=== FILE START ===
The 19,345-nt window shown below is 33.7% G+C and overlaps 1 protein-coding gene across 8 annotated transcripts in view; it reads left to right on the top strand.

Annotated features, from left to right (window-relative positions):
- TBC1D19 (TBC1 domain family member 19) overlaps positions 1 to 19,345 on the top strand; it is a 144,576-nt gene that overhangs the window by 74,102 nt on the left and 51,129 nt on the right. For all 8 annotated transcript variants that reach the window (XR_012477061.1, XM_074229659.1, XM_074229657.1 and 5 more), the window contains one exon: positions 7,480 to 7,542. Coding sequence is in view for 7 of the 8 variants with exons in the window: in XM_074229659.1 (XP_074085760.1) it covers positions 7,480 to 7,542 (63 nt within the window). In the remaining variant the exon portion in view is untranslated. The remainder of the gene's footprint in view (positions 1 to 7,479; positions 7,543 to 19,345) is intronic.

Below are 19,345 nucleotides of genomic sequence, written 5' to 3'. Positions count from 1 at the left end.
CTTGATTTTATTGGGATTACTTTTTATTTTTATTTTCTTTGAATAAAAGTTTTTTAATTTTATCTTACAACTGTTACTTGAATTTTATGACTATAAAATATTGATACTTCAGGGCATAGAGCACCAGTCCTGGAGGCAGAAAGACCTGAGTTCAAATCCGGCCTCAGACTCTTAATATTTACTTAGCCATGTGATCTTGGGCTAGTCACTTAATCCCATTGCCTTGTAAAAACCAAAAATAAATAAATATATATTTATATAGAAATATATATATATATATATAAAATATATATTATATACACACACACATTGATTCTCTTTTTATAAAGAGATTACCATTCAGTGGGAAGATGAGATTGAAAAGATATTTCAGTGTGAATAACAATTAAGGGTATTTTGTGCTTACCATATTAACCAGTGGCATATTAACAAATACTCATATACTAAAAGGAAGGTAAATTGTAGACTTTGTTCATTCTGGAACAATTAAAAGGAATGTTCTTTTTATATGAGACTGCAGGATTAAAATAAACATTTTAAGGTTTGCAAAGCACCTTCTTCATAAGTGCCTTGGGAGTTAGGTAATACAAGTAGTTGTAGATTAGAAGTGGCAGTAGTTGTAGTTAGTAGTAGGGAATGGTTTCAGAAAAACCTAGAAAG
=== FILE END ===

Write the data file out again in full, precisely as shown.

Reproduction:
The 19,345-nt window shown below is 33.7% G+C and overlaps 1 protein-coding gene across 8 annotated transcripts in view; it reads left to right on the top strand.

Annotated features, from left to right (window-relative positions):
- TBC1D19 (TBC1 domain family member 19) overlaps positions 1 to 19,345 on the top strand; it is a 144,576-nt gene that overhangs the window by 74,102 nt on the left and 51,129 nt on the right. For all 8 annotated transcript variants that reach the window (XR_012477061.1, XM_074229659.1, XM_074229657.1 and 5 more), the window contains one exon: positions 7,480 to 7,542. Coding sequence is in view for 7 of the 8 variants with exons in the window: in XM_074229659.1 (XP_074085760.1) it covers positions 7,480 to 7,542 (63 nt within the window). In the remaining variant the exon portion in view is untranslated. The remainder of the gene's footprint in view (positions 1 to 7,479; positions 7,543 to 19,345) is intronic.

Below are 19,345 nucleotides of genomic sequence, written 5' to 3'. Positions count from 1 at the left end.
CTTGATTTTATTGGGATTACTTTTTATTTTTATTTTCTTTGAATAAAAGTTTTTTAATTTTATCTTACAACTGTTACTTGAATTTTATGACTATAAAATATTGATACTTCAGGGCATAGAGCACCAGTCCTGGAGGCAGAAAGACCTGAGTTCAAATCCGGCCTCAGACTCTTAATATTTACTTAGCCATGTGATCTTGGGCTAGTCACTTAATCCCATTGCCTTGTAAAAACCAAAAATAAATAAATATATATTTATATAGAAATATATATATATATATATAAAATATATATTATATACACACACACATTGATTCTCTTTTTATAAAGAGATTACCATTCAGTGGGAAGATGAGATTGAAAAGATATTTCAGTGTGAATAACAATTAAGGGTATTTTGTGCTTACCATATTAACCAGTGGCATATTAACAAATACTCATATACTAAAAGGAAGGTAAATTGTAGACTTTGTTCATTCTGGAACAATTAAAAGGAATGTTCTTTTTATATGAGACTGCAGGATTAAAATAAACATTTTAAGGTTTGCAAAGCACCTTCTTCATAAGTGCCTTGGGAGTTAGGTAATACAAGTAGTTGTAGATTAGAAGTGGCAGTAGTTGTAGTTAGTAGTAGGGAATGGTTTCAGAAAAACCTAGAAAG